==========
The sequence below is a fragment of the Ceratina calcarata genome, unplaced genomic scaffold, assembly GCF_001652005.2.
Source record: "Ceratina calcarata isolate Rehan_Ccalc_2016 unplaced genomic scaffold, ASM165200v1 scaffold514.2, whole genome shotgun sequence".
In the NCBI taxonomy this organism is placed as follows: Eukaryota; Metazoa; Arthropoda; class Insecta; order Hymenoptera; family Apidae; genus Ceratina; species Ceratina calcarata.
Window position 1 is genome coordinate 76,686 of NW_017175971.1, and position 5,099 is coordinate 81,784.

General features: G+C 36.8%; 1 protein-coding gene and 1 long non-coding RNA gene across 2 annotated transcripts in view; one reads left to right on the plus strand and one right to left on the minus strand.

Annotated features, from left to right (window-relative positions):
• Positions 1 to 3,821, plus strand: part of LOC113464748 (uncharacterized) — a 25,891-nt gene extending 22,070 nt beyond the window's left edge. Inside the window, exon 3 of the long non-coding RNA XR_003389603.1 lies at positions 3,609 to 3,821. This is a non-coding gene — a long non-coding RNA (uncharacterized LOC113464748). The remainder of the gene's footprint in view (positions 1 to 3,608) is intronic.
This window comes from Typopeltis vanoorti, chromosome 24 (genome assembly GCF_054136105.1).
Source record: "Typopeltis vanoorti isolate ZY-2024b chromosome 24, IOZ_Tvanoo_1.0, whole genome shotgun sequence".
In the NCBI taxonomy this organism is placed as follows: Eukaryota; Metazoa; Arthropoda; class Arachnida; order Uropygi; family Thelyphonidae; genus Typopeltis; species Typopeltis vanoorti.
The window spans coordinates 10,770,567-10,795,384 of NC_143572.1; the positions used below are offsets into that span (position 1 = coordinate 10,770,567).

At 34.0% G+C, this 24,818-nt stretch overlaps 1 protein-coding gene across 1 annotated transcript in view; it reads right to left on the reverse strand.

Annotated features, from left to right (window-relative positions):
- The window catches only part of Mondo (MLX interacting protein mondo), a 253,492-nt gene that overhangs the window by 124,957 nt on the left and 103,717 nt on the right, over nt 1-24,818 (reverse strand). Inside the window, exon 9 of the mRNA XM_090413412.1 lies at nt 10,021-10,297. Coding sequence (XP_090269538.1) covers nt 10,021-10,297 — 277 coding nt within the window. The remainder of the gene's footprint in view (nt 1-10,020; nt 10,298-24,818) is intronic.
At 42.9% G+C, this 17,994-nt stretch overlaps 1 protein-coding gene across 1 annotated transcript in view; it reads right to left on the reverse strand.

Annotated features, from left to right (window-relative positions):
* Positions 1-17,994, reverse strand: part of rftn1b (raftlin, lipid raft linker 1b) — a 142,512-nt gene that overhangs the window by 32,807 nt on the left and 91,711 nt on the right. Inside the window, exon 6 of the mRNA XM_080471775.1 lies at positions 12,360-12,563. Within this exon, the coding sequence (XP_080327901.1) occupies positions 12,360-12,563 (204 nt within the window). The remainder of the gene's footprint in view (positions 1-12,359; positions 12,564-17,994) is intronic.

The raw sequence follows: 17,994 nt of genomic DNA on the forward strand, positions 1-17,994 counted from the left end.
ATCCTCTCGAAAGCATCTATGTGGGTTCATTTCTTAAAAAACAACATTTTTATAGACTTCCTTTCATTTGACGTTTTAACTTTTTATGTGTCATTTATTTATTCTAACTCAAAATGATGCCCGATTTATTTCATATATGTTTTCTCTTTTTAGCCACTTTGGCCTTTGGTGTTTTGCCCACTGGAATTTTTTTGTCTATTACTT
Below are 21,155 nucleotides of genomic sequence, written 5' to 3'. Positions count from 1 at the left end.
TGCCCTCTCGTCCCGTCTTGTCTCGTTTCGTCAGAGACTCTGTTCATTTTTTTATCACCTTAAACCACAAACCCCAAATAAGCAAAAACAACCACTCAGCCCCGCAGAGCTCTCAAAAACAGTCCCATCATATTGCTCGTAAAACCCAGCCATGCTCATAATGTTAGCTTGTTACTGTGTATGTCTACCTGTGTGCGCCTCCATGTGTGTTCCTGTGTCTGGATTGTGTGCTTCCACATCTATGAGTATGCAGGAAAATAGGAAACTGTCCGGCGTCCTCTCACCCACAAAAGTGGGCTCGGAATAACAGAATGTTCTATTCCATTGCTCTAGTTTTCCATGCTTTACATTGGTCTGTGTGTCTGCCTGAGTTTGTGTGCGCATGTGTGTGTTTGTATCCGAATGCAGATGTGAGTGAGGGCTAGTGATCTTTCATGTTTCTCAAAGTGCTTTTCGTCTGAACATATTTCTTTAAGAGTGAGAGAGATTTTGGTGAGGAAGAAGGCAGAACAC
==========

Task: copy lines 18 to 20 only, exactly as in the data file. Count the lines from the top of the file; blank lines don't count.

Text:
The raw sequence follows: 17,994 nt of genomic DNA on the forward strand, positions 1-17,994 counted from the left end.
ATCCTCTCGAAAGCATCTATGTGGGTTCATTTCTTAAAAAACAACATTTTTATAGACTTCCTTTCATTTGACGTTTTAACTTTTTATGTGTCATTTATTTATTCTAACTCAAAATGATGCCCGATTTATTTCATATATGTTTTCTCTTTTTAGCCACTTTGGCCTTTGGTGTTTTGCCCACTGGAATTTTTTTGTCTATTACTT
Below are 21,155 nucleotides of genomic sequence, written 5' to 3'. Positions count from 1 at the left end.